Dead words and dead bodies

First, a new post over at Where Ghost Words Dwell. If you’re not already following that blog, you really should.

Second, I wrote a post about cannibalism in fiction over at

Have fun!

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On how not to break

I was asked if I have any advice on how to get by as a writer when a) it’s financially tricky, and b) one is weird and introverted. I thought I’d frame the reply as a blog post, because it’s long.

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Dead words, reanimated

Where Ghost Words Dwell is a new project that gathers discarded bits of fiction and presents them Exquisite Corpse-style to the world. You can read it any way you like, as parts of a gigantic map, or tiny worlds that never were. Rochita Loenen-Ruiz started it all, and twice a week you’ll find new posts by authors like Victor Fernando R Ocampo, Joyce Chng, Tade Thompson, Haralambi Markov, Cindy Pon, Vida Cruz and many more. The first one, by a certain awesome French writer, can be found here.

The posts are anonymous, but you can sometimes identify the author by clicking on links in the text. I’ll save you the trouble this time, because I’m excited about it. Today’s post features clippings from my story “Migration”, which is published in Jonathan Strahan’s Fearsome Magics.


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Meet Josephine, the steamdriven daughter of Anna Goldberg and Hercules, as seen by Finnish illustrator Jenny Wiik. Jenny made this one as part of some artwork for the Finnish con Archipelacon this summer.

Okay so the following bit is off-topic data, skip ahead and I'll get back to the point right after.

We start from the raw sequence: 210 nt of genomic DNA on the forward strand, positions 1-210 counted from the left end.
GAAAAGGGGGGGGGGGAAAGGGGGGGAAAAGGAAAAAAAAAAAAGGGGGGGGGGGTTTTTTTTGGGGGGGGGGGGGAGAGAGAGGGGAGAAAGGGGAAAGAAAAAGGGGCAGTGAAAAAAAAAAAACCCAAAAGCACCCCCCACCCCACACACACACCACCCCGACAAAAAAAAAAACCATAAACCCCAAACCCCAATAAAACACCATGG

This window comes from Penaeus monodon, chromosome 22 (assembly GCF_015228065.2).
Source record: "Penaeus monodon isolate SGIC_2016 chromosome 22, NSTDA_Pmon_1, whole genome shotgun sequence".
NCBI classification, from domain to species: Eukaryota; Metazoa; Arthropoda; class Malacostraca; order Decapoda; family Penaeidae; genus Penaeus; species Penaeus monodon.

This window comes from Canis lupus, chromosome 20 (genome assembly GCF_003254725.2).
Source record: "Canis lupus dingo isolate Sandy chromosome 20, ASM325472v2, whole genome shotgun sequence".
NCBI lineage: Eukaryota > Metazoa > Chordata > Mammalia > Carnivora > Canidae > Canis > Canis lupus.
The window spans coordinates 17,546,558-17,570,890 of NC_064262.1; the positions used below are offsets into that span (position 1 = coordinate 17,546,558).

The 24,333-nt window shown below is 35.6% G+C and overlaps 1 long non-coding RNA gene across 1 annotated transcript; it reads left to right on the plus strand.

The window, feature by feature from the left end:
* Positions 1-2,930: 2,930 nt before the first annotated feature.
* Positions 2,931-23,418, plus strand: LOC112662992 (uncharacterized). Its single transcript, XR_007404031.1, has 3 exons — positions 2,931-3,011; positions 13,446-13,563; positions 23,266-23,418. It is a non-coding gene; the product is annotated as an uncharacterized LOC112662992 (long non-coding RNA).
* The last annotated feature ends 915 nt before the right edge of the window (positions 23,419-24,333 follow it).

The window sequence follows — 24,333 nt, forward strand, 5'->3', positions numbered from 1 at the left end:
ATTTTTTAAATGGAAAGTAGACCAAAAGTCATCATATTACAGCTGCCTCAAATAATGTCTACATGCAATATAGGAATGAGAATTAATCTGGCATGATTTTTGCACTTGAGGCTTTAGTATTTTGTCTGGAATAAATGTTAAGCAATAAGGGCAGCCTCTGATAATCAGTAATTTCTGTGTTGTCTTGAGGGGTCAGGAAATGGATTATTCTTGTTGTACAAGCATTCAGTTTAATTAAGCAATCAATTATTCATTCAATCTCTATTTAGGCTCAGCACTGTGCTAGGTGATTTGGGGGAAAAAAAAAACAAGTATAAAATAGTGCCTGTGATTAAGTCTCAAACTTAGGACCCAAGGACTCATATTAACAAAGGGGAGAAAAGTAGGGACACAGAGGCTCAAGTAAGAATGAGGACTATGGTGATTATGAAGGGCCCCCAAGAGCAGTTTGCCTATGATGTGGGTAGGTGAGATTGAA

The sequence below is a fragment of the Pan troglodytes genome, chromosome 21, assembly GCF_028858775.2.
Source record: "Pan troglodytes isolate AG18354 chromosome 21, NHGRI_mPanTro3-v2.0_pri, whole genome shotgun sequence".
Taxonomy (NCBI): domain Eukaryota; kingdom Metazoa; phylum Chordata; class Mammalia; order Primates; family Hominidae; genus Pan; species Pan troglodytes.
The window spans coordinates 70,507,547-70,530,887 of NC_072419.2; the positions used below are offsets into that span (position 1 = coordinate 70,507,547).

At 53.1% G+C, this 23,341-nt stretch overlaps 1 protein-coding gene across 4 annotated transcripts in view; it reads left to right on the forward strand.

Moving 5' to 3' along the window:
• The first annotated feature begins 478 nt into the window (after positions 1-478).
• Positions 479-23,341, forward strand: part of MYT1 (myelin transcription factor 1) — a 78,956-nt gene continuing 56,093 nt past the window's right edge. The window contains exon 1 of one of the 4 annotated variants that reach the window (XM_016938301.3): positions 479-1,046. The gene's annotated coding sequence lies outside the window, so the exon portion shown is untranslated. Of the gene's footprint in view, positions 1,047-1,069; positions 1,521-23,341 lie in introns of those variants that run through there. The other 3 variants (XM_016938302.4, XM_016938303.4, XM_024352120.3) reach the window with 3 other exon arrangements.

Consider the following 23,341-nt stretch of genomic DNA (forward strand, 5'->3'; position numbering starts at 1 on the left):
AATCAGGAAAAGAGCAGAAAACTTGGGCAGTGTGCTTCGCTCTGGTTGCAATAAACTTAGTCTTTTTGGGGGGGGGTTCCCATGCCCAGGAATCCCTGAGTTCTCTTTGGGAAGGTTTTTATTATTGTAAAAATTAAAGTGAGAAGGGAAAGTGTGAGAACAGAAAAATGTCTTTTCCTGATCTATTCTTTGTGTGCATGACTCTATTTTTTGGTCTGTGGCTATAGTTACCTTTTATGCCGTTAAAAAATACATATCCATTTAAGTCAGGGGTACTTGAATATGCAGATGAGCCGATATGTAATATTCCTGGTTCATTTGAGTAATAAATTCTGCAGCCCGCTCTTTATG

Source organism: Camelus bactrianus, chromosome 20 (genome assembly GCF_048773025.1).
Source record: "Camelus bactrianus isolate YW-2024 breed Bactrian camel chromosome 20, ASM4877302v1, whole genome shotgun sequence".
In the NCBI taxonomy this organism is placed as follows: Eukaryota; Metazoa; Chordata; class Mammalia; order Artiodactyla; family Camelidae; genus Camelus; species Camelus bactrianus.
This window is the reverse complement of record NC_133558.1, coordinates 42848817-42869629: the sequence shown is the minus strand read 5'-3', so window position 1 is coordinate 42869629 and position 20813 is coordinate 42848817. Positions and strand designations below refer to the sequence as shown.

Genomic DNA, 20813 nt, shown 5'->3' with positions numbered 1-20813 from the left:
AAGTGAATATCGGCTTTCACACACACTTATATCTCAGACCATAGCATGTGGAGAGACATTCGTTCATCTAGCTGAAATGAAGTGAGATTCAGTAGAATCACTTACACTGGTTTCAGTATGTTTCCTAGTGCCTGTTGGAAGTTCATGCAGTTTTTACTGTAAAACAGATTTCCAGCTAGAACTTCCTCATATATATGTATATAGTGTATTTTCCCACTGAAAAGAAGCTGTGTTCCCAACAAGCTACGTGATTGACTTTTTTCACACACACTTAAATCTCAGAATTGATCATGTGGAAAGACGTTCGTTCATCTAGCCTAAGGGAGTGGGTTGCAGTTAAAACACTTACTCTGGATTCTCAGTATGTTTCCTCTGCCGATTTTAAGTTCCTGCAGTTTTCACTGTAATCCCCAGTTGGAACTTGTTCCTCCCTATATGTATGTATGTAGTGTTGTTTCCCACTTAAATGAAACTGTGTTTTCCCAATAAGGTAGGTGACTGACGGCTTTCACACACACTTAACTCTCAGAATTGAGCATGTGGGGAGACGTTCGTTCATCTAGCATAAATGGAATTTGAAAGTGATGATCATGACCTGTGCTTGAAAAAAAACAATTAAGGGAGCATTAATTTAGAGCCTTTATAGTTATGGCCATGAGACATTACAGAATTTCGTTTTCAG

© Jenny Katarina Wiik

© Jenny Wiik

The story, “Beatrice”, can be found in Jagannath.

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I finally read some good stuff

Haralambi Markov’s piece “The Language of Knives” tells the story of a broken family by way of preparing and baking a dead man into a cake. It’s beautiful, heartbreaking and feels like a fresh (although painful) breath of air. Having written a couple of making-people-into-food stories myself, I found myself wondering how many stories like that are out there. It’s certainly an ancient story concept, either as an offering for the gods, or in order to absorb another person’s essence. (a favorite: the Knights Templar were accused of baking little children into bread. They may also have been accused of kissing chicken butts.) What Markov does feels very old and very new at the same time. Go read.

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“Migration” goes to join the weird

Cover by Tomasz Alen Kopera & Vince Haig

Cover by Tomasz Alen Kopera & Vince Haig

I’m happy to announce that my story “Migration” is in the second volume of Year’s Best New Weird, edited by Kathe Koja and Michael Kelly. The table of contents is absolutely spectacular:

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Fantastisk podd #27

Ta fram skämskudden: vi pratar om att läsa våra egna texter i efterhand.

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I go through periods during which I read very little, and periods during which I binge. At the moment I’m sort of grazing, having a hard time concentrating on one single book. Probably because I’m working on a mind-consuming project. These are littering various tables right now:

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New story out: “Mine-Wife”

Words Without Borders has a new issue out, and the theme is alternate history. I wrote a story in Swedish, “Gruvmaja”, which was then translated into English by Silvester Mazzarella. It was an interesting and pleasant experience to have someone else translate you into English. I think he did a great job.

“Mine-Wife” is about mechanical shepherdesses, a disappearing town, and a narrowly escaped horror. Enjoy.

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I hope you’re having a lovely holiday of your choice. I’m laying low in an undisclosed location with an obscene amount of cookies. Will return with more regular posting soon.


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